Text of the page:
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About Our Town…


Distance In Miles

Reno: 42
Truckee: 40
Sacramento: 137
Redding: 192
San Francisco: 224
Los Angeles: 523


Located in the Sierra Valley, Loyalton is a perfect venue for photographic and painting excursions. Outskirted by expansive fields of green alfalfa and harvested hay, the seasonal water channels meet dense, pine forests. Numerous owls inhabit old, rustic barns that are scattered throughout the valley and that date back to original settlers. Excellent artistic opportunities occur from public roads.

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Photo of Sierra Valley, taken by Hal Wright, founder of the Sierra Booster Newspaper. Hal Wright, often called the “Flying Paperboy”, because he deliverd papers to the front yards of local citizens by airplane, published the first Sierra Booster Newspaper on October 21, 1949 . In June of 2000, at age 96 Hal passed away. Throughout the world, hundreds of magazines (including National Geographic), newspapers, radio stations, and television networks have featured Wright’s accomplishments . The Sierra Booster, is now published by Hal’s younger daughter, Janice Buck, and granddaughter Nicole, in the original Sierra Booster office.

The greatest asset is its people, who welcome the involvement of all those who live and work in the city of Loyalton and Sierra Valley, so as to partner together in making this community one of excellence. Loyalton promotes local, engaging events, advanced education (Visit Our Schools), local arts and culture, and great, safe neighborhoods, all of which exist in concert with the natural Sierra environment.

The City of Loyalton is dedicated to delivering sound municipal services and being responsive to the needs of the entire community. It places great emphasis on family, children, and senior inclusiveness and is committed to preserving history, culture, and its unique, rural character.

Birding in Sierra Valley is very popular, because the valley is a collision of various microclimates and habitats, consisting of grasses, streams and rivers, high desert lakes, tumbleweed and sage, wetlands, and conifer forests. Where else would you find an eagle feeding near a den of barn swallows or sand cranes nesting near a river’s watershed? At the right time of year, it is possible to see over one hundred species of birds in a day by starting at Yuba Pass in early morning, continuing through the valley, and ending at Frenchmans Lake to the east.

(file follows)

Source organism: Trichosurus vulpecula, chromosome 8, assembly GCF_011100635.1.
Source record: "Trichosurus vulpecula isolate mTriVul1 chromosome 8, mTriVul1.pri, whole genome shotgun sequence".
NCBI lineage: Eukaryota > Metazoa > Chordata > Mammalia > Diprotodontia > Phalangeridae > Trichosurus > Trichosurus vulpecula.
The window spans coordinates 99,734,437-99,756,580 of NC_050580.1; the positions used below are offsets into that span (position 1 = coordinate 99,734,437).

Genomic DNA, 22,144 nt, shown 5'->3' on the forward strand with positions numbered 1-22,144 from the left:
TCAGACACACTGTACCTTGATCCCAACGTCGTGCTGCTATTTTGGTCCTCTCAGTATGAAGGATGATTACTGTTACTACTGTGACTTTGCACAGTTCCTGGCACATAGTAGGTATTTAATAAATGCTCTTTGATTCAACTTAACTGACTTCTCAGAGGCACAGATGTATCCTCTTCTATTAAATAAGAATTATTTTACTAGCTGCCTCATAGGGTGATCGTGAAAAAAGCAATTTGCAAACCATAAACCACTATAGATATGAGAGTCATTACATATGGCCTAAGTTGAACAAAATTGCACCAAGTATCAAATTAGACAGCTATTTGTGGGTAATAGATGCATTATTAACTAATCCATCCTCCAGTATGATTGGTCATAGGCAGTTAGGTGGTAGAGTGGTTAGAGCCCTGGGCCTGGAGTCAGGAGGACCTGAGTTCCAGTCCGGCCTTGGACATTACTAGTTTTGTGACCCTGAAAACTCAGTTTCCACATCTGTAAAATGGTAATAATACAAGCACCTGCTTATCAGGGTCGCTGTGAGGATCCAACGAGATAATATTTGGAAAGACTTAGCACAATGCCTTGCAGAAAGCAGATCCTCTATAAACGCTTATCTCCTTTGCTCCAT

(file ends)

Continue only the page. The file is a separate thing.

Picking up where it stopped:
The rural highways leading into Loyalton offer paved bicycling routes around and through the valley. Many bicycling events are held throughout the Sierra Valley and through Loyalton, including the Agony Ride and the Tour de Manure. The valley is frequently used as training grounds for those readying for endurance races. Loyalton and Sierra Valley remain a must for true cycling enthusiasts.

The area is one of the most unspoiled places in the West for outdoors enthusiasts. Jackson Meadows Reservoir lies east on the Henness Pass Road and is one of the top fishing and camping lakes in the Northern Sierra Nevada. Little Truckee River Falls (also referred to as Webber Falls) lies only three minutes off the road and is one of the best waterfalls of the Eastern Sierra. It lies on Sierra Pacific Industries’ lands, with courtesy access to the public. Frenchman Lake on the northeast side of Sierra Valley is also popular, with productive fishing, swimming, and camping area. Lake Davis, at the northwest end of the valley, is one of the best bass and trout lakes in the West.

Sierra County itself is comprised of two very different geographical areas. To the west side of the Yuba Pass, are mountainous canyons and rivers that welcome the weekend gold panner. To the east side of the pass is the home of Loyalton — the five-thousand-foot-high Sierra Valley. The valley is said to have been an ancient lakebed, once part of Lake Lahontan, an inland ocean. Lahontan was a large endorheic lake that existed during the ice age, covering much of northwestern Nevada, extending into northeastern California and southern Oregon. During this most recent glacial period, Lake Lahontan would have been one of the largest lakes in North America. Sierra Valley is the largest alpine valley in the Sierra Nevada range; some claim it is the largest alpine valley in North America.

More than seventy percent of the county contains national forest lands managed by the Plumas, Tahoe, and Toiyabe National Forests. The Sierra Valley and the surrounding areas of Sierra County are a splendid vacation playground. Activities during the valley’s agreeable summer season include 4-H, school sports, camping, birding, horseback riding, photography, swimming, boating, fishing, shopping, hiking, visiting Indian remains and petroglyphs, hunting, mountain biking, off-roading, and mud bogging. During the winter, the area lends itself to snowmobiling, cross-country skiing, snowshoeing, ice fishing, and just sitting by a toasty fire.